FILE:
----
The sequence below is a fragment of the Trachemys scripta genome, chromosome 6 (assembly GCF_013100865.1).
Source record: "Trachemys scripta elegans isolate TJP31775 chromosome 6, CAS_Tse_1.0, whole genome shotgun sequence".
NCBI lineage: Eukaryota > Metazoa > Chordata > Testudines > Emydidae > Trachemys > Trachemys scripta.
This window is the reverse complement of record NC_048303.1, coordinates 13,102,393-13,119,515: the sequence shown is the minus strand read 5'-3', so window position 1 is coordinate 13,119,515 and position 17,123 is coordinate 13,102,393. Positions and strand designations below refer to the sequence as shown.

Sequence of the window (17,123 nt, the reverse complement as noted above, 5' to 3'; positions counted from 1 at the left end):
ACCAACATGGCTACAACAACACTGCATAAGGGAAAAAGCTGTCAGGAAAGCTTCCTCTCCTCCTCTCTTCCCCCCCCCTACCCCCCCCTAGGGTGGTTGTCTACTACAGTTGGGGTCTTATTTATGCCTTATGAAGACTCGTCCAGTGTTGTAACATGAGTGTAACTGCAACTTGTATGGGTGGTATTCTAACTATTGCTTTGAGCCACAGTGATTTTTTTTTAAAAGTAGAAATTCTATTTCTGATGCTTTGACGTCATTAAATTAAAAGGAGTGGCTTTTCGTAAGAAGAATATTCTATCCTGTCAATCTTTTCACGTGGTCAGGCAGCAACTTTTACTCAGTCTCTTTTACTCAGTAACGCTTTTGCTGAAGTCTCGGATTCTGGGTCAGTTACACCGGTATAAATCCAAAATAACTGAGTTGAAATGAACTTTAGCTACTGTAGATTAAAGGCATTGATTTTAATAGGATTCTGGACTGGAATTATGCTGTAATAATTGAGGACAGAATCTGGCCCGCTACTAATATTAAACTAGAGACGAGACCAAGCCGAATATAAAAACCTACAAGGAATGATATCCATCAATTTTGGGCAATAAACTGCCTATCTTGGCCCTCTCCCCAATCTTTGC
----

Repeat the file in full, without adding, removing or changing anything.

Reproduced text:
The sequence below is a fragment of the Trachemys scripta genome, chromosome 6 (assembly GCF_013100865.1).
Source record: "Trachemys scripta elegans isolate TJP31775 chromosome 6, CAS_Tse_1.0, whole genome shotgun sequence".
NCBI lineage: Eukaryota > Metazoa > Chordata > Testudines > Emydidae > Trachemys > Trachemys scripta.
This window is the reverse complement of record NC_048303.1, coordinates 13,102,393-13,119,515: the sequence shown is the minus strand read 5'-3', so window position 1 is coordinate 13,119,515 and position 17,123 is coordinate 13,102,393. Positions and strand designations below refer to the sequence as shown.

Sequence of the window (17,123 nt, the reverse complement as noted above, 5' to 3'; positions counted from 1 at the left end):
ACCAACATGGCTACAACAACACTGCATAAGGGAAAAAGCTGTCAGGAAAGCTTCCTCTCCTCCTCTCTTCCCCCCCCCTACCCCCCCCTAGGGTGGTTGTCTACTACAGTTGGGGTCTTATTTATGCCTTATGAAGACTCGTCCAGTGTTGTAACATGAGTGTAACTGCAACTTGTATGGGTGGTATTCTAACTATTGCTTTGAGCCACAGTGATTTTTTTTTAAAAGTAGAAATTCTATTTCTGATGCTTTGACGTCATTAAATTAAAAGGAGTGGCTTTTCGTAAGAAGAATATTCTATCCTGTCAATCTTTTCACGTGGTCAGGCAGCAACTTTTACTCAGTCTCTTTTACTCAGTAACGCTTTTGCTGAAGTCTCGGATTCTGGGTCAGTTACACCGGTATAAATCCAAAATAACTGAGTTGAAATGAACTTTAGCTACTGTAGATTAAAGGCATTGATTTTAATAGGATTCTGGACTGGAATTATGCTGTAATAATTGAGGACAGAATCTGGCCCGCTACTAATATTAAACTAGAGACGAGACCAAGCCGAATATAAAAACCTACAAGGAATGATATCCATCAATTTTGGGCAATAAACTGCCTATCTTGGCCCTCTCCCCAATCTTTGC